In what was the highest price ever paid for a painting, Leonardo da Vinci’s “Salvator Mundi” sold last week for $450.3 million at a Christie’s auction, beating by a wide margin the $179 million forked over two years ago for Picasso’s “Les Femmes d’Alger.”
The price tag also topped the entire building cost of New York’s new Whitney Museum ($422 million). The satirical newspaper, The Onion, weighed in with a headline: “Buyer of $450 million Da Vinci Painting Sort of Assumed it Would Come with Frame.”
Loan buyers in the leveraged market must have similar feelings of being short-changed this year. As yields have compressed and leverage crept up, investors are scouring the current pipeline for value. That search is complicated by loan structures weakening with a broad brush.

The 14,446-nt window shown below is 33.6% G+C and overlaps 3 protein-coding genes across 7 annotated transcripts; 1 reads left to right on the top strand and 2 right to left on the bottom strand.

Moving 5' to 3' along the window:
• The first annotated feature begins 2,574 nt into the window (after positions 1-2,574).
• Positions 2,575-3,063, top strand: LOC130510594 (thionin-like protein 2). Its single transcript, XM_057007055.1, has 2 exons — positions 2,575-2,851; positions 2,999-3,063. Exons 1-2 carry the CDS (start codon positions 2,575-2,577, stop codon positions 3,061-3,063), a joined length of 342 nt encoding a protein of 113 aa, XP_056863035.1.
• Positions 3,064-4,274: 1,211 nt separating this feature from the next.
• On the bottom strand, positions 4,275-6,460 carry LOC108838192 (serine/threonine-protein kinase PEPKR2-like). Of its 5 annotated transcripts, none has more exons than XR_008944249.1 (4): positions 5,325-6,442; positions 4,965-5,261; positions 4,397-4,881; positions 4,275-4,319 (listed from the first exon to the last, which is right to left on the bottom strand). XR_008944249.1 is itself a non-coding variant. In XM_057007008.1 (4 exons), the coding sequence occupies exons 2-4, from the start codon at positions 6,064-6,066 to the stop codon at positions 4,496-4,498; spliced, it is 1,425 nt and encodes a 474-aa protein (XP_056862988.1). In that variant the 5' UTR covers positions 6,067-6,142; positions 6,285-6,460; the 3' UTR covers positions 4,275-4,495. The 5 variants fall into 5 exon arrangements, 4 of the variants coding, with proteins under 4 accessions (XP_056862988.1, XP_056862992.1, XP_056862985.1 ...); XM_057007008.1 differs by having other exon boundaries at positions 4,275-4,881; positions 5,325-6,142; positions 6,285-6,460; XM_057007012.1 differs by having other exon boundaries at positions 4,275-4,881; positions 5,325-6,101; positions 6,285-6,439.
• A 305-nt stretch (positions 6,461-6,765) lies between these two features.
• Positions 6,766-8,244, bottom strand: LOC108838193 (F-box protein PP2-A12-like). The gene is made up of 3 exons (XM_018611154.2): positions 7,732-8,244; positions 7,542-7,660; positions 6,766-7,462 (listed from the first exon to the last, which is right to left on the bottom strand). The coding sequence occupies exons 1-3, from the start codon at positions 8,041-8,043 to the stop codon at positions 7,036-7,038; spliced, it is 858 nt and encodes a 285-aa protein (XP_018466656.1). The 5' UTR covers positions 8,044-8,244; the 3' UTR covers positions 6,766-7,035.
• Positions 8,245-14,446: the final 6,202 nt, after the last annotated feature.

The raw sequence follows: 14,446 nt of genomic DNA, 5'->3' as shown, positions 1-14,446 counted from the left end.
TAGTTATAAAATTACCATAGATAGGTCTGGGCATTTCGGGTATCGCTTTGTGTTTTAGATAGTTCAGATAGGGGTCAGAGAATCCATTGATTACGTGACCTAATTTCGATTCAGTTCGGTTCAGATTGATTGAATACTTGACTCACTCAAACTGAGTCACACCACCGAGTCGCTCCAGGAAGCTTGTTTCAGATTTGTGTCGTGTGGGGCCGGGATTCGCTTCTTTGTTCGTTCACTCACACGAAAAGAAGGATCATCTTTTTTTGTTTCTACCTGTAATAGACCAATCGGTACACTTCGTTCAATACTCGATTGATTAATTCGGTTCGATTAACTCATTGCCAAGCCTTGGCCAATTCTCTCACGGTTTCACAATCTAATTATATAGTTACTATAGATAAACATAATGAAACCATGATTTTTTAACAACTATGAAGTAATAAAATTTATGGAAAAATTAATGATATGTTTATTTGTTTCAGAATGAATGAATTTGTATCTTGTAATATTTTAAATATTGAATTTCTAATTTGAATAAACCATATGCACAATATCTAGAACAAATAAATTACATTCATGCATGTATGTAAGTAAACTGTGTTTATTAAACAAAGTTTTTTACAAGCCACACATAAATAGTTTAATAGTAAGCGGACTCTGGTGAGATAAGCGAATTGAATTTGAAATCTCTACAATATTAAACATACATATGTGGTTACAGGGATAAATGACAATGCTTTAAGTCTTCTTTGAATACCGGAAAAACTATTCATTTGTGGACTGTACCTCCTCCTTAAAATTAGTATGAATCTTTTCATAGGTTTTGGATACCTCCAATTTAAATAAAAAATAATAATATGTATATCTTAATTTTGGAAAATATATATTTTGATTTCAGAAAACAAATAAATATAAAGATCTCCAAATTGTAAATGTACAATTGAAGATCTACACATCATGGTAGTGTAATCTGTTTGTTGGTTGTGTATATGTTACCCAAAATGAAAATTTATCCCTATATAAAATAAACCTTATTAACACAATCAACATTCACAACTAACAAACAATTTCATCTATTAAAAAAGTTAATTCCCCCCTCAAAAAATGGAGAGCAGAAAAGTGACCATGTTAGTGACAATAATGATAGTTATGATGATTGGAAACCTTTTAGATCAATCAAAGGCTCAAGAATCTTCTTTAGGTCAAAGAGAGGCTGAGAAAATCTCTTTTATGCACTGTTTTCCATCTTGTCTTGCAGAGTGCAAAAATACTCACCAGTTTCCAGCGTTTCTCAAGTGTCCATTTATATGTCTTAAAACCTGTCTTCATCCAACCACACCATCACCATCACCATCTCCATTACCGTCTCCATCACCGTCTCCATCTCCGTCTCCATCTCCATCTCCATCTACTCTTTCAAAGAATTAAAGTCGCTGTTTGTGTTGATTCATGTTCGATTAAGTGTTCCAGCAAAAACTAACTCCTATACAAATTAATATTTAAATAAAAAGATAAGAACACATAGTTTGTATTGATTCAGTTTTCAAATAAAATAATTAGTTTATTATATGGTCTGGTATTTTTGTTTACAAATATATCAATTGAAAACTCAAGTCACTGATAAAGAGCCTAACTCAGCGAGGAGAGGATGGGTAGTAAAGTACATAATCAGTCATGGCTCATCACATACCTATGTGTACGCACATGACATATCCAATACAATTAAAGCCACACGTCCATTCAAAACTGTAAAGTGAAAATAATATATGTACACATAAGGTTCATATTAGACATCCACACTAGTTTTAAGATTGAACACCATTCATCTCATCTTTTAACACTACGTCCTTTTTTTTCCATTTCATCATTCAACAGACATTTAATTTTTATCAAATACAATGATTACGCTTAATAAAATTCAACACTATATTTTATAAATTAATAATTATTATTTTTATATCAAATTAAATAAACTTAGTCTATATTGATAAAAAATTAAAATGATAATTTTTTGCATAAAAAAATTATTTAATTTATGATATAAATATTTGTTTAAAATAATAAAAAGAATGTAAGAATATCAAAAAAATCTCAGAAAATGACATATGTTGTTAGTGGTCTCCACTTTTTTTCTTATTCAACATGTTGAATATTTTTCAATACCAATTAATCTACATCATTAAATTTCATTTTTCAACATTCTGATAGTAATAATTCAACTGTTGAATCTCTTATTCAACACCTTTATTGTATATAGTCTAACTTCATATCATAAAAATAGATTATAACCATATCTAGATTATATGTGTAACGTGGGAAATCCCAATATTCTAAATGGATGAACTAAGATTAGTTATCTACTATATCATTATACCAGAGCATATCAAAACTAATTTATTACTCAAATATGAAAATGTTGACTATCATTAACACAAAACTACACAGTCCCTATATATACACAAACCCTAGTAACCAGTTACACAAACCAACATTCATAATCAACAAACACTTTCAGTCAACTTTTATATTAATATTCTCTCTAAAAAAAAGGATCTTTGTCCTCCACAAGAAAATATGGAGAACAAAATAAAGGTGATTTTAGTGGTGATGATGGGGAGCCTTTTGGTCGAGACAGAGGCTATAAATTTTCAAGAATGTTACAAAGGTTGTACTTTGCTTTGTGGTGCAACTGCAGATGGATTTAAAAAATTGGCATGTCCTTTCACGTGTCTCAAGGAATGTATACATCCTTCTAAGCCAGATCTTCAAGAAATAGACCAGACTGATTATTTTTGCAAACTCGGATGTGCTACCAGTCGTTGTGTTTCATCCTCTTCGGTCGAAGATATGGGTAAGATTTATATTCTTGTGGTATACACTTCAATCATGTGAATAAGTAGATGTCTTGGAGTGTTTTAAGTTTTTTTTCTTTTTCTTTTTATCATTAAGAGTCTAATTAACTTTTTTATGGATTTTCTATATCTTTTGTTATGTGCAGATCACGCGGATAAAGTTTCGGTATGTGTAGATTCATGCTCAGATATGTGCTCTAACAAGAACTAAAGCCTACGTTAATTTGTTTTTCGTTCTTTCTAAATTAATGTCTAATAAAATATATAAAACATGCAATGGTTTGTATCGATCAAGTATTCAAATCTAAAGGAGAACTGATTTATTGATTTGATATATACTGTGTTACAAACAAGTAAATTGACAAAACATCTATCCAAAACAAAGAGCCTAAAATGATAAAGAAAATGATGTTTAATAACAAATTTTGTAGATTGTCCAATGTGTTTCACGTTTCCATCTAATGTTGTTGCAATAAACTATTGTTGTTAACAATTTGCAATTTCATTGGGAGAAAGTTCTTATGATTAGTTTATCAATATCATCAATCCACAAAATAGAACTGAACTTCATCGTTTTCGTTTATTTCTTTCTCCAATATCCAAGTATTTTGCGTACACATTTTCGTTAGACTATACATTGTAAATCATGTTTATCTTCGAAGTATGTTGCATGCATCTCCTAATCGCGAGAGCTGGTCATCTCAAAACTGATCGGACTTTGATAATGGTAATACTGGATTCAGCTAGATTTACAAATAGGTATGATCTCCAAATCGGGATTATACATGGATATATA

At the heart of this erosion is the definition of ebitda. As we’ve discussed at length in this space, sponsors are stretching cash flows to include various add-backs and pro forma adjustments to justify higher purchase price multiples. As our Chart of the Week highlights, those multiples are heading towards 11x on average for the overall market.